Anyone who has learnt a bit of basic Japanese will recognise “roku” as the number six, which will give you a clue as to the meaning of the title of this anime. Rokujouma isn’t a district or a town, but it is a place. It’s a “six tatami mat room”. Measurements of Japanese apartments are given in the number of tatami mats that fit on the floor, so a six mat room is a relatively small apartment of around 100 square feet, just enough room for… oh, I don’t know… about half a dozen female visitors? So why would anyone want to invade a room? That’s a good question, and I’m not sure I entirely understood the answer.
When Kotaro Satomi starts high school he decides to get a place of his own, which is apparently a thing in Japan. He thinks he has dropped in lucky when he gets a room for only 5000 yen a month. That’s only about £35, so it’s a ridiculously cheap rent. The reason, or at least part of the reason, is that Room 106 is haunted.
We aren’t talking a scary haunting here, so don’t come into this series expecting The Grudge or something. No, we’re talking a high school girl who floats. She wants her apartment back, but all she can do is try to make a nuisance of herself, and Kotaro is determined to keep hold of his good deal. Very rapidly, other “invaders” start to show up: a magical girl, a girl from an underground civilisation, and a couple of aliens. This is all thrown in right at the start, and is a bit confusing and overwhelming. As the series comes close to running out of ideas at certain points later in the run, it would have made more sense to spread out the initial “invasions” over a few episodes. I also couldn’t quite figure out what was special about this particular apartment. The arrival of all these unusual female characters seems to be little more than a coincidence.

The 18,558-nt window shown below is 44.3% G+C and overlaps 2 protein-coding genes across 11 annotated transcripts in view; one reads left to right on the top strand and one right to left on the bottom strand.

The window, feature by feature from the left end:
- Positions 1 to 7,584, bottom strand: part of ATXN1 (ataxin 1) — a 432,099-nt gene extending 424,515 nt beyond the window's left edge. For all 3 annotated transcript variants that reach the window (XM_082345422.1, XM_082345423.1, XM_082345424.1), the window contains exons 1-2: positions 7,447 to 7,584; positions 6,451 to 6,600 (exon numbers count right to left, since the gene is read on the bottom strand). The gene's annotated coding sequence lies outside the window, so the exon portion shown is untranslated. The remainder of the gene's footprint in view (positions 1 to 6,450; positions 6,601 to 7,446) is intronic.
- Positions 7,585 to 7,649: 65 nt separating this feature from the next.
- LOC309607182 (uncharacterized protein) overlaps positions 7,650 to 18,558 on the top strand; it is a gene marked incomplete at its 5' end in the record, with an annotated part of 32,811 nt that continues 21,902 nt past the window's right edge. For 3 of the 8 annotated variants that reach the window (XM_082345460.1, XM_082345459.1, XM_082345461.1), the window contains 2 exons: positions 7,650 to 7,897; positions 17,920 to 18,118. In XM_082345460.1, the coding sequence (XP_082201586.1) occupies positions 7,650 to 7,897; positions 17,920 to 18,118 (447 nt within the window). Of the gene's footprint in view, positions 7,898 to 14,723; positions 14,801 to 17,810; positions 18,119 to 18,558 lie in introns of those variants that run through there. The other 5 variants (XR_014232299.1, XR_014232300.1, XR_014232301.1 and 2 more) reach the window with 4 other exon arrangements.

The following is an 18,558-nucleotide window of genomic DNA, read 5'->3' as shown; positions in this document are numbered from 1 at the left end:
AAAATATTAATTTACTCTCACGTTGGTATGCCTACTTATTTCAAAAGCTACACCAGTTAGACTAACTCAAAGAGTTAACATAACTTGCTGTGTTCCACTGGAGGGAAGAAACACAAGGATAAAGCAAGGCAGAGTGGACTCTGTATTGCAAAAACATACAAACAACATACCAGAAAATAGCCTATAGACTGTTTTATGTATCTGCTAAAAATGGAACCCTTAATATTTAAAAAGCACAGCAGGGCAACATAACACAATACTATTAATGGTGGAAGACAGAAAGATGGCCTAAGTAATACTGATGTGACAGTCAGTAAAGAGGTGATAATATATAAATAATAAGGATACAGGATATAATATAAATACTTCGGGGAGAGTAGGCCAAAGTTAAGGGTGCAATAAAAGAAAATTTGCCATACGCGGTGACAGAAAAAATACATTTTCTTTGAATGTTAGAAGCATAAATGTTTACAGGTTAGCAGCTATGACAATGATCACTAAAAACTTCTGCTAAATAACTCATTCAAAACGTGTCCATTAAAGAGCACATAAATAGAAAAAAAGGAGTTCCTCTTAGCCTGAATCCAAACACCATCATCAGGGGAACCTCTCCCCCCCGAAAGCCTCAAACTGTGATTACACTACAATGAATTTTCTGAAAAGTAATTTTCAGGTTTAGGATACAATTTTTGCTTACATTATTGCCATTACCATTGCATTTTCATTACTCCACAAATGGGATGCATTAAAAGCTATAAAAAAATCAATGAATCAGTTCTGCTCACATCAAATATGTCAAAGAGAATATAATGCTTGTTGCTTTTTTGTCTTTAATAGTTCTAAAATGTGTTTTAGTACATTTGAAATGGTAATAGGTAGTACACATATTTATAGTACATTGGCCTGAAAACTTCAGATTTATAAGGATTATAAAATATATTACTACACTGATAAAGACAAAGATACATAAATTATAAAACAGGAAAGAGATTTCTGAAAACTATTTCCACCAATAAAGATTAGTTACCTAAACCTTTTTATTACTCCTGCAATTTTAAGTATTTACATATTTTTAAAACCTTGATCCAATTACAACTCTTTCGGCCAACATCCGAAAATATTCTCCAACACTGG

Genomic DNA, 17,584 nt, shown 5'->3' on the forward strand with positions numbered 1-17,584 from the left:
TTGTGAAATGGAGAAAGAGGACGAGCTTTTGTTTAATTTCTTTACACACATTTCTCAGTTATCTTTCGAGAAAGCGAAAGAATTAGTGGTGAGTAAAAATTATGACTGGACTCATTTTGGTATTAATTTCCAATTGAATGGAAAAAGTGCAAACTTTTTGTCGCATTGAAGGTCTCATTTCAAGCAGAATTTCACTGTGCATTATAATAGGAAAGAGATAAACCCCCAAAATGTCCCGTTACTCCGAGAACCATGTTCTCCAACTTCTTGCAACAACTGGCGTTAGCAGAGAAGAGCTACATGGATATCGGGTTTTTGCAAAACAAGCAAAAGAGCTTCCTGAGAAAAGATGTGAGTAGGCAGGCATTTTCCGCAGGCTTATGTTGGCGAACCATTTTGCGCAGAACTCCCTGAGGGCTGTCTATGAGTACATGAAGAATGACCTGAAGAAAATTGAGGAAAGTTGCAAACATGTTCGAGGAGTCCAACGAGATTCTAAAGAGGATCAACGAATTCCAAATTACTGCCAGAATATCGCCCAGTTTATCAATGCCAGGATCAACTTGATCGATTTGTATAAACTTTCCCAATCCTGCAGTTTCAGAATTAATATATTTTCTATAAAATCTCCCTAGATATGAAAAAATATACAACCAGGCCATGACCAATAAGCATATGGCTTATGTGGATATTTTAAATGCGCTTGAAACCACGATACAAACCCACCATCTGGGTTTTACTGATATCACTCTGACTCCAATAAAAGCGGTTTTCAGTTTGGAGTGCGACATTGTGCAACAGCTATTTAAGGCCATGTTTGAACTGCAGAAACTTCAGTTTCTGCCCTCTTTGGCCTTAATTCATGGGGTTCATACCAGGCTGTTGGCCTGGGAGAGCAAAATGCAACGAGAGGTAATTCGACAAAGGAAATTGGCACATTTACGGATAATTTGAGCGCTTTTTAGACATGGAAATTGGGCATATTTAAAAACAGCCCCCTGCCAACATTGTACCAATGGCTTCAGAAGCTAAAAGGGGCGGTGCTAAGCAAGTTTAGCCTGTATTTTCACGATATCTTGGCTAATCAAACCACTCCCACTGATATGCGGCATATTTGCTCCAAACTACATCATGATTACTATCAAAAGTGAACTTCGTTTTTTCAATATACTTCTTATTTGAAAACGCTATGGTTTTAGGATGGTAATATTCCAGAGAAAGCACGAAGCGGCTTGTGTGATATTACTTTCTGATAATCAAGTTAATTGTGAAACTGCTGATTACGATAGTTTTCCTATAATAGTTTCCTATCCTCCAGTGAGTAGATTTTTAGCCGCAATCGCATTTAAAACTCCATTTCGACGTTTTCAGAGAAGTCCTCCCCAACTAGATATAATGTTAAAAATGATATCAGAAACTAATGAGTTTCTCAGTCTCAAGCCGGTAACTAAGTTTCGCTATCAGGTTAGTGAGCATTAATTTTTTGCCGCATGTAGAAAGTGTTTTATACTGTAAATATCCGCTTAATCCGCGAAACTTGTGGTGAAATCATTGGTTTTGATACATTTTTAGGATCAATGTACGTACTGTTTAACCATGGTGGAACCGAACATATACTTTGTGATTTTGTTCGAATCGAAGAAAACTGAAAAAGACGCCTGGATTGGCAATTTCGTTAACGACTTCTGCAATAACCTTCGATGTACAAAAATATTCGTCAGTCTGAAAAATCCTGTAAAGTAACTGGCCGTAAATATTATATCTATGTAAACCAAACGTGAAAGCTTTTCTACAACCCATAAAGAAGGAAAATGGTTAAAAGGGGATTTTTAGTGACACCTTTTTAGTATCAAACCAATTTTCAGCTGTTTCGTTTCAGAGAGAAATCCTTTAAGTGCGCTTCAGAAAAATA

They are fun characters, though. The ghost is Sanae, who quickly forms an attachment to Kotaro, and finds a way to experience things like taste by latching onto him in a sort of a piggy-back. Later in the series we see her literally sleeping inside him at night times, with just her head emerging from his chest, which she says is nice and warm. It’s funny, but also a bit weird.
The two aliens are Theia (or “Tulip”, as Kotaro calls her), and her servant Ruth. Tulip is a princess, who has parked her spaceship somewhere near the Earth, and is able to do a sort of teleport thing in and out of the room when she wants to. The thing is, although this is superficially a series about a ghost, some aliens, etc, this is simply just another route to a harem anime with the usual kind of mix of girls. Tulip will be familiar to fans as a particular anime archetype: the rich blonde girl with an attitude. Ruth, on the other hand, is just boring, and there isn’t much to her character apart from an odd obsession with rhinoceros beetles.
The underground girl (Doctor Who fans, think Silurians, but if the Silurians were just humans and looked like girls with big boobs) is Kiriha, and she gets the best story arc, developing her first ever friendship with Kotaro. She gets some really good, gradual character development, and her story is given room to breathe.